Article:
The Lies Anxiety and Depression Make Me Tell
I am a liar.
I have lied every day of this new year.
I have mastered the art of deception.
The lies I tell sound convincing, even to my own ears.
The lies I tell appear to be insignificant, but this couldn’t be further from the truth.
The lies I tell you sound like this:
1. I am doing well.
This lie flows so easily from my lips, even I can fool myself into believing it. You believe this lie because you heard depression means not getting out of bed or withdrawing from social functions. You believe the lies you have heard implying depression manifests itself the same way in every individual. You believe this lie because I am interacting with you on an almost daily basis.
The truth is I am forcing myself out of bed every morning thanks to my anxiety. I am draining myself trying to perfect the image of a young woman who has her life together. The truth is I am not doing well, but I don’t know how to tell you without worrying you.
2. I have an appointment scheduled to see a therapist.
I tell you I am really trying to get my life back together and make sure I am prepared to combat the upcoming months because I know they will be rough. I tell you this because we both know depression consumes me as the seasons change and I do not want you to worry. You believe my lie because you want me to be better, you want me to heal from the trauma of my past.
The truth is I have not been to see a therapist in over two years because I feel they do not have time to listen to me. I feel my problems are minuscule compared to others’. I do not want to take up space. The truth is I don’t think anyone will ever listen to the words I am saying and really hear me.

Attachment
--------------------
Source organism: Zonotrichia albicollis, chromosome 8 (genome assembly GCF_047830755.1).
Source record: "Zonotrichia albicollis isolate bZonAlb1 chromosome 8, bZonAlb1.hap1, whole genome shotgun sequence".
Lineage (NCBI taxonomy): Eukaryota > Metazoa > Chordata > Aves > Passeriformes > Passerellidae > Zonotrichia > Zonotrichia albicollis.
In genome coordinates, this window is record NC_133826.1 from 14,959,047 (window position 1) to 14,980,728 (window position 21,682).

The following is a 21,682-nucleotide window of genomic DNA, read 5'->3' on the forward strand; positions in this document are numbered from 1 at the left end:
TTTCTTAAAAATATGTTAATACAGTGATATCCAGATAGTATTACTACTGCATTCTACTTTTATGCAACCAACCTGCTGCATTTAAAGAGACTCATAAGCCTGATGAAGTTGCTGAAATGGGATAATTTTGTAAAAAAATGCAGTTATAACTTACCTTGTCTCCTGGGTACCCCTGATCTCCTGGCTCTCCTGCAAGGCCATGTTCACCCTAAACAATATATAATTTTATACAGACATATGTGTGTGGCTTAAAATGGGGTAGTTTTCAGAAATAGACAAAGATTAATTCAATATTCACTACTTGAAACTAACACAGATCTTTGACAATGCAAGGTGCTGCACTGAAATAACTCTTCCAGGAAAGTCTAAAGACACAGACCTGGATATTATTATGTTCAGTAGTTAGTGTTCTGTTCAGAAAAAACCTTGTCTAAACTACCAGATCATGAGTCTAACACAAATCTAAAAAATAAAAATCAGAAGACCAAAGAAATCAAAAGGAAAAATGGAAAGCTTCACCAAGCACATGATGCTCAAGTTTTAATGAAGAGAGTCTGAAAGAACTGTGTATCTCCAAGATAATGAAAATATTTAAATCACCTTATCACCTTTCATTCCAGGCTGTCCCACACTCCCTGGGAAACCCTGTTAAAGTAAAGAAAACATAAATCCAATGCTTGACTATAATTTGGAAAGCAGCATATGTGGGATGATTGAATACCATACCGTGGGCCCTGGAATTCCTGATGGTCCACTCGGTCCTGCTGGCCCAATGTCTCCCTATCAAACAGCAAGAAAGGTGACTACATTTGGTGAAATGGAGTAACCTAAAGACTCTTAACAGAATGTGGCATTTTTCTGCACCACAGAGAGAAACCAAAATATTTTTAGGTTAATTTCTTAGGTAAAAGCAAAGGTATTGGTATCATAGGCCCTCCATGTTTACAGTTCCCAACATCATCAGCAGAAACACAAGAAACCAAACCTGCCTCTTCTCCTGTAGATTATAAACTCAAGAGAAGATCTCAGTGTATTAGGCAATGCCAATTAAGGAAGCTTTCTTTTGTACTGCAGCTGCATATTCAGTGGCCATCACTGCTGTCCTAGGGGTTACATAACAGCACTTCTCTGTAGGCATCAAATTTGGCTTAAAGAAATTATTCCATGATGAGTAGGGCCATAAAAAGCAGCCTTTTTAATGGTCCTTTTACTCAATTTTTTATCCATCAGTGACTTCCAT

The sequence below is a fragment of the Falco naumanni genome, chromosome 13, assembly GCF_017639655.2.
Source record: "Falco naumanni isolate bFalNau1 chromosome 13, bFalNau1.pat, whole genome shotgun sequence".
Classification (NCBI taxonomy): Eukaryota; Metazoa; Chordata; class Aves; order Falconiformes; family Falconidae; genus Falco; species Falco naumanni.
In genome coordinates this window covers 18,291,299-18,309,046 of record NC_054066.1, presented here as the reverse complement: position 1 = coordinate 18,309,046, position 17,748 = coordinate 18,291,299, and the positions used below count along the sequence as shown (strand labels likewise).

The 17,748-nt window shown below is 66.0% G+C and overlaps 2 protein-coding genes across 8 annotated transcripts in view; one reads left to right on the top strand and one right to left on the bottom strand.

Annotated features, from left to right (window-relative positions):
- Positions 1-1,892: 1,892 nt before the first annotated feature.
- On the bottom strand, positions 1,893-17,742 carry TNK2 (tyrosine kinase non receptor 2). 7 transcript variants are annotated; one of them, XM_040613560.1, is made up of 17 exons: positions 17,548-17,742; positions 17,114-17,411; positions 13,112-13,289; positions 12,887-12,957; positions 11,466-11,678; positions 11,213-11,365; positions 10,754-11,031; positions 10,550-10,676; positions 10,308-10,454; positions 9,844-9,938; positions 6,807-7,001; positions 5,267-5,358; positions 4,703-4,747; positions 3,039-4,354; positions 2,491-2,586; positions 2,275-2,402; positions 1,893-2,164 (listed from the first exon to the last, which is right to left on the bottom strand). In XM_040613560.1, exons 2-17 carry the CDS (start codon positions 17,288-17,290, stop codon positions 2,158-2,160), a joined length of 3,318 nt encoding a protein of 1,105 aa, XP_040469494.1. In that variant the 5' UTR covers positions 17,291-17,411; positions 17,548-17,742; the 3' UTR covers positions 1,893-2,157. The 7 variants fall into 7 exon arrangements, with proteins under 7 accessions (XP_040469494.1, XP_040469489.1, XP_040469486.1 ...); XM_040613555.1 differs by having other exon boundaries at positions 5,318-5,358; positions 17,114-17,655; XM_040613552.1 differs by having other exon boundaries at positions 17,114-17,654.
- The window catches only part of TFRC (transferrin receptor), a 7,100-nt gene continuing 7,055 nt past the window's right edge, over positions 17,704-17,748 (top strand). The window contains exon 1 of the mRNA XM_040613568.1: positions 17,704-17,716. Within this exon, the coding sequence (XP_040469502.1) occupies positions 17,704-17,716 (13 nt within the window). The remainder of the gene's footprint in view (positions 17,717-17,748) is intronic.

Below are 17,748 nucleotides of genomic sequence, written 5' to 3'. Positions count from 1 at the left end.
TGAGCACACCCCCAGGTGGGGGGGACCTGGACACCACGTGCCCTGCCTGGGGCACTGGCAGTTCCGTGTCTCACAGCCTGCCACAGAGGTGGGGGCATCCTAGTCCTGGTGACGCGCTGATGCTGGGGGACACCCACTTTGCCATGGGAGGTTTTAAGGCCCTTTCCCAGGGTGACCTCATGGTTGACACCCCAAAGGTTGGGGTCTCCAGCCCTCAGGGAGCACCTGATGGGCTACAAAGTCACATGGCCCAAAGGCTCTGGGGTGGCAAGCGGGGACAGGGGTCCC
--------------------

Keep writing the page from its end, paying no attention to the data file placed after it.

3. I really enjoy it here.
I finally feel like I found my calling. I have discovered what I was meant to do and how I can make my impact on the world through scientific discovery. You believe me because I throw scientific jargon around like I enjoy the terms. This lie is believable because for the past eight years all I have ever discussed as a career is something in a scientific field.
The truth is I have no idea what I should be doing. I have no idea if I found the right path. Most days I feel like I am a fraction of who I was intended to be. I feel like I am settling for something that sounds like I am enjoying my life, all the while wishing I had chosen differently.
4. I am finally coming to terms with what happened to me.
This lie is the closest to the truth out of those I tell. I tell you I finally believe it wasn’t my fault. I tell you I am finally coming to accept it isn’t something I should feel shame over because it was a crime done to me. Out of all of my lies, this one is the easiest to believe. You believe me because you know the pain I felt after my assault. You believe me because you want nothing more than for me to heal.
The truth is I still think I could have done something differently to prevent the events that transpired that night. I sometimes wonder if it really happened or if I made it up. The truth is some days I am overwhelmed with a feeling of shame. I feel like I should be over what happened and that something is wrong with me for not being there already.
I will tell you one truth.
Sometimes, I am not a liar.
I tell my truths in such a casual way to project the idea my anxiety and depression are a sub-fraction of what they really are. And what they really are is overwhelming. They are debilitating at times. They are consuming.
They encourage me to lie.
If you or a loved one is affected by sexual abuse or assault and need help, call the National Sexual Assault Telephone Hotline at 1-800-656-4673 to be connected with a trained staff member from a sexual assault service provider in your area.
If you or a loved one is affected by domestic violence and need help, call The National Domestic Violence Hotline at 1-800-799-7233.
If you or someone you know needs help, visit our suicide prevention resources page.
If you need support right now, call the National Suicide Prevention Lifeline at 1-800-273-8255 or text “START” to 741-741.
We want to hear your story. Become a Mighty contributor here.
Image via Thinkstock